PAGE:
The first half was fascinating tactically but relatively quiet in terms of goalmouth action. Despite Bremen’s dominance, Pazzini was the biggest threat – he headed just past the post after a clever quick free-kick from Palombo, and had a goal correctly disallowed when Bremen’s excellent offside trap caught him out.

There was a goal after just five minutes of the second half, however. Hunt was far quieter in the second half, but had a part to play in the goal. Sampdoria had let him run free in the opening period, but Di Carlo had clearly given his players strict instructions to close him down ferociously in the second. Daniele Mannini helped Reto Ziegler double up against him in Sampdoria’s left-back zone, but this left Fritz free. After Tissone’s pathetic attempt at a clearance, Fritz had time to line up a shot and smash the ball into the far corner.

Second half

This theme vaguely continued throughout the second half – Sampdoria dealt with Hunt far better, but this seemed to open up space across the pitch for other Bremen players. After Pazzini hit the far post with an angled shot, Bremen took charge of the game following Stefano Lucchini’s pull on Sebastian Prodl at a corner kick. Lucchini was given a second yellow card, Frings converted the penalty, and Bremen had a two-goal and one-man advantage.

Sampdoria reshaped, taking off Franco Semioli (rather than a forward) and bringing on Marius Stankevicius, a centre-back,  and going 4-3-2. Unfortunately, Stankevicius’s first touch was deflecting the ball past his own goalkeeper after Almeida’s wonderful move, and at 3-0, Bremen looked home and dry in the tie.

Di Carlo wanted his players to attack, though, aware that an away goal now would be more important than a goal at the start of the second leg. Substitute Stefano Guberti twice went close, before Pazzini got the goal he deserved in stoppage time, with a trademark towering header from a right-wing cross. Sampdoria knew how crucial a goal here was, and so did Bremen – “The goal Sampdoria scored was avoidable and leaves a bitter aftertaste”, said Fritz afer the game. 3-1 is very, very different to 3-0.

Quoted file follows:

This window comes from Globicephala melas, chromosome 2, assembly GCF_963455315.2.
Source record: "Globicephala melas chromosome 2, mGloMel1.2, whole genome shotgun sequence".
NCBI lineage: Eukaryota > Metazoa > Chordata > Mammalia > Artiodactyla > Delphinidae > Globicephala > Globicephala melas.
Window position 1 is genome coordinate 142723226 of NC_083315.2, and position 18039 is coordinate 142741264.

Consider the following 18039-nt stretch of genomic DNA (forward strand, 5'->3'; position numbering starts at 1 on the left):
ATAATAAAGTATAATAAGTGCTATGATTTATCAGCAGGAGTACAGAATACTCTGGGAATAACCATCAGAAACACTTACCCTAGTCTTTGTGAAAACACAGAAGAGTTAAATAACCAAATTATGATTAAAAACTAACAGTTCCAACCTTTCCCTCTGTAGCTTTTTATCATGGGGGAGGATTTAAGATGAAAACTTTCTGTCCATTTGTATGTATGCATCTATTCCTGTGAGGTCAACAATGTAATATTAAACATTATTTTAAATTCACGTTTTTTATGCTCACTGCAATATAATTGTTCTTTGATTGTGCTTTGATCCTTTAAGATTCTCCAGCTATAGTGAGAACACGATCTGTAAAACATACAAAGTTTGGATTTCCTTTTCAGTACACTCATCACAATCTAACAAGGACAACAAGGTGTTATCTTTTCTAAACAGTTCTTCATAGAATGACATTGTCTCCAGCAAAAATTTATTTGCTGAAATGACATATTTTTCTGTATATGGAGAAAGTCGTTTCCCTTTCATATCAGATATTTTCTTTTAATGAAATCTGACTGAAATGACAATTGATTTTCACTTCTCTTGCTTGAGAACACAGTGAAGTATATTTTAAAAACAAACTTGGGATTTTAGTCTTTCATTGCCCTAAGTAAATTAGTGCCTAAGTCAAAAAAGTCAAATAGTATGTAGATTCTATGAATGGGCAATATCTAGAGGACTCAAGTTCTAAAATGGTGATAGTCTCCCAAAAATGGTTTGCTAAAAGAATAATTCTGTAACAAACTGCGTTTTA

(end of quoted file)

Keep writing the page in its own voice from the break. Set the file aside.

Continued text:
For Sampdoria – read Tottenham Hotspur. Impressive last season playing 4-4-2 with two wingers, their first Champions League experience, and they find themselves 3-0 down away from home, before staging a late comeback. Both seemed tactically naive by keeping two strikers high up the pitch, a tactic rarely seen from teams playing away in the Champions League.

Bremen were excellent and played a clever game – dominating possession in the centre of the pitch, narrowing Sampdoria, before bringing their full-backs into play and finding the creative Hunt in dangerous positions.

Sampdoria are a force to be reckoned with at the Stadio Luigi Ferraris, and the second leg will be much tougher for Bremen.